Whitish clouds move quickly across the night sky while tides are rising gradually. The next morning, Venice awakes to steel blue skies: A warm gust of wind (scirocco) caresses your face when you open the window in the morning, feeling ice-cold in the next minute. Or, the sky looks petrol blue, with the sun shimmering orange behind the clouds.
When days start like this in October and November, Venetians know what to expect, especially with the full and new moon: Severe acqua alta will occur, flooding the city within the next 12 hours.
In the early morning of 3 October 2020, with that orange sun trying to get the better of the petrol blue-colored clouds, Venetians held their breath because this time, the MOSE flood gates deployed at the Lagoon inlets were scheduled to take over.
And it worked: At 8:35 am, the first of the 78 flood gates deployed at the three inlets of the Lagoon began rising. First, the gates at each side of the inlets came up, and then the others followed, separating the Lagoon from the open sea within 1 hour 17 minutes.
This is a premiere in history: Never before has the Lagoon been separated completely from the open sea. For eight hours, sea water was blocked out, the high tide couldn’t reach the city and thus, Venice was spared another severe flood predicted to reach 135 cm – 4.3 feet. Half the city would have been drowned, recalling the disastrous floods of 12-17 November 2019.
As Mose did its job well to protect Venice, on 3 October 2020, we’ve entered completely new territory, raising the question of whether separating the Lagoon from the sea can become a permanent model to save Venice?
MOSE (MOdulo Sperimentale Elettromeccanico, Experimental Electromechanical Module) is a system made of 78 mobile flood gates deployed at the three inlets of the Lagoon: Lido / Treporti, Malamocco, and Chioggia. MOSE also has a long and “tormented” history, but this is not the topic of today’s article.
Whenever high tides above 130 cm (4.26 feet) are predicted, especially in fall and winter, the mobile flood gates will rise and separate the Lagoon from the open sea.
In addition to the main MOSE system, at Chioggia and Malamocco, smaller local flood gates called mini-mose are deployed, rising whenever tides exceed 80 cm (2.7 feet). When the main Mose system works fine, the local ones are not required.
Which effects could Mose have on the Lagoon environment in the mid-term?
Depending on how often the flood gates will need to rise and protect the Lagoon from excessive high tides, nourishing sea water required to cleanse the Lagoon and feed plants and animals will be blocked out for a certain period of time. As a consequence, halophile Lagoon plants and animals may suffer, as the water temperature will tend to rise and the portion of freshwater pockets increase with time.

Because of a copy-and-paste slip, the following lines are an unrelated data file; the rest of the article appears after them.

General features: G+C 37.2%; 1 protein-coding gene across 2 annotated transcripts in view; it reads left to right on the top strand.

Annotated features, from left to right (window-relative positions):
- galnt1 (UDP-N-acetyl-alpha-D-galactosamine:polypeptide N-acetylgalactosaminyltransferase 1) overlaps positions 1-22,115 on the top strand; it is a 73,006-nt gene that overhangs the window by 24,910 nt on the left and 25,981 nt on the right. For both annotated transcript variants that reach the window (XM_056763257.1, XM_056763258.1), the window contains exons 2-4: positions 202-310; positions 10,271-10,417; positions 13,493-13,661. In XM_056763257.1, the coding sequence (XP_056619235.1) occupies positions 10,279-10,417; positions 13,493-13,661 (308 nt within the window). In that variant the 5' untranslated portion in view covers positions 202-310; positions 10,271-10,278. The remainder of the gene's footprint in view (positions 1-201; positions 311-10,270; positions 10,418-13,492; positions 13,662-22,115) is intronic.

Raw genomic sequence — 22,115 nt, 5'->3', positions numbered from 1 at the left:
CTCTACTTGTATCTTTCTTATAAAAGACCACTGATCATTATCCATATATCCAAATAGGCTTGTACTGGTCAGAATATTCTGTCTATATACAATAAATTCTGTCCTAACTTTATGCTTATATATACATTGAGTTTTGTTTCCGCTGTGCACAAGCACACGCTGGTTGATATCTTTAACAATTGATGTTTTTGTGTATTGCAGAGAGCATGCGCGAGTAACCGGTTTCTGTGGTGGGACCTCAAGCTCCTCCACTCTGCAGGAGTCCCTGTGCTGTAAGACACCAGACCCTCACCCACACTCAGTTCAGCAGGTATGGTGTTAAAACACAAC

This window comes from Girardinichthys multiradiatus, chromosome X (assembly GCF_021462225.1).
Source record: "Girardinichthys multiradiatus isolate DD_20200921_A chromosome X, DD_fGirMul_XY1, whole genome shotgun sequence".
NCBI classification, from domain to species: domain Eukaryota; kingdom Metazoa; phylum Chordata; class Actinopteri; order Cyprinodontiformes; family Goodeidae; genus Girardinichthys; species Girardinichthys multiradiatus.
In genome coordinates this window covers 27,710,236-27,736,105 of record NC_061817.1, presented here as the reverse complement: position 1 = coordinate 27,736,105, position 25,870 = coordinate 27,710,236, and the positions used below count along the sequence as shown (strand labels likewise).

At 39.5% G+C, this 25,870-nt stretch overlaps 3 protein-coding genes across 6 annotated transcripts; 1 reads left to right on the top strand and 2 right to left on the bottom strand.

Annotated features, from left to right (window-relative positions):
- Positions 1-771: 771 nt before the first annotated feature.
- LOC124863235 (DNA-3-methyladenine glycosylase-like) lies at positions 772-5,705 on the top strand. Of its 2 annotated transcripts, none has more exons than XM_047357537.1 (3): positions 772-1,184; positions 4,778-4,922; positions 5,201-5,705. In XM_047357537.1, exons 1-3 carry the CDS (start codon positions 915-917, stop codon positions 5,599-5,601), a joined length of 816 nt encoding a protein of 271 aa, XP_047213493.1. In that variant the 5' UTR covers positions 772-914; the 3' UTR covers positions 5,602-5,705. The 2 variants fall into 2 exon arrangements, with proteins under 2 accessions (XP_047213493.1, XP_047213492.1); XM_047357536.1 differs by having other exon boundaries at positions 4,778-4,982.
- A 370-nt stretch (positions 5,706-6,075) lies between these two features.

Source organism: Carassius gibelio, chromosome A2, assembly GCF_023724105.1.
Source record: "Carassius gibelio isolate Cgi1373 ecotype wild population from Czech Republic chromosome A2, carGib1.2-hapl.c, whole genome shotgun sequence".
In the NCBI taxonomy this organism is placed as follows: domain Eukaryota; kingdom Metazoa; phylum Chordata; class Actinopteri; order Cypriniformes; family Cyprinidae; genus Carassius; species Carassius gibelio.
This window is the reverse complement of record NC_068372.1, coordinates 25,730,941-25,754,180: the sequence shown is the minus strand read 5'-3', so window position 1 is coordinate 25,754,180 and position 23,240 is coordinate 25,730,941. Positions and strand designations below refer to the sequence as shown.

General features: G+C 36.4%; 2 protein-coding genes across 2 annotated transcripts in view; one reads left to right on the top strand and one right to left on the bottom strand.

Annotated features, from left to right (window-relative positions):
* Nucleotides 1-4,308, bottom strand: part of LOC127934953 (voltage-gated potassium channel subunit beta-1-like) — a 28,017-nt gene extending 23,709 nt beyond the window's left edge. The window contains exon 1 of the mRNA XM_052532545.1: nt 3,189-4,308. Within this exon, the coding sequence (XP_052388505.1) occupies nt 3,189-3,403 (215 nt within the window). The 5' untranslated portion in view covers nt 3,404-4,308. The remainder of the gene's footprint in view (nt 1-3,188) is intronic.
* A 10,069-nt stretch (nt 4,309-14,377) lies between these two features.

A drastic change in Lagoon flora and fauna already happened in the year 1610, when Venetian engineers built the dam Taglio del Novissimo to divert the rivers and save the Lagoon from turning into an unhealthy swamp. As a consequence, the portion of salt water lakes in the Lagoon increased steadily since then.
In our case, with MOSE blocking the arrival of sea water more often, the portion of fresh water lakes in the Lagoon could rise again, turning the situation around to some extent and bringing back the Lagoon closer to salinity levels before the year 1610.
Thus, Mose represents an environmental experiment as we cannot say how the current, prevalently halophile flora and fauna in the Lagoon will react. Also, there are fish farming zones in the Lagoon, especially in the south, that would have to be monitored very closely.
At the same time, ships cannot leave the Lagoon while the flood gates are up, and maintenance for this complex system of flood gates may be very costly and sensitive. The MOSE system has a limited life expectancy of approx. 15 years, which is yet another reason why a viable long-term solution to save Venice from flooding is urgent. By long-term solution we refer to the term adaptation of Lagoon morphology.
There are a number of projects worked out by hydraulic experts of the present and past, containing proposals of how to adapt Lagoon morphology to make sure that Venice can survive in a healthy environment: One of these projects even goes back to the 16th century (hydraulic engineer Cristoforo Sabbadino, 1489-1560) and has been mentioned several times since 2019 by experts like Professor Luigi d’Alpaos. Sabbadino’s project even includes the topic “enlargement of port areas“, by means of separating the port areas from the Lagoon by creating a smaller deep-water basin by means of tagli (dams).
After the rain, on 3 October 2020: A rainbow appears over Venice, again. Could be a good sign – images by Gianni Darai.
Is there a long-term solution to protect Venice and the Lagoon?
Answers come from the excellent engineers taking care of Lagoon stewardship of the past:
In 1538, Doge Pietro Lando even included Five Tenets of Lagoon Stewardship in his promissione ducale. These tenets were observed until 1797, but in our times, they are as important as ever:
Thus, any long-term solution comprises an adaptation of Lagoon morphology: How many deep-water canals do we really need, where do they have to run, and how can we protect and increase the number of barene (marshlands) required to absorb toxins and excessive high tides.10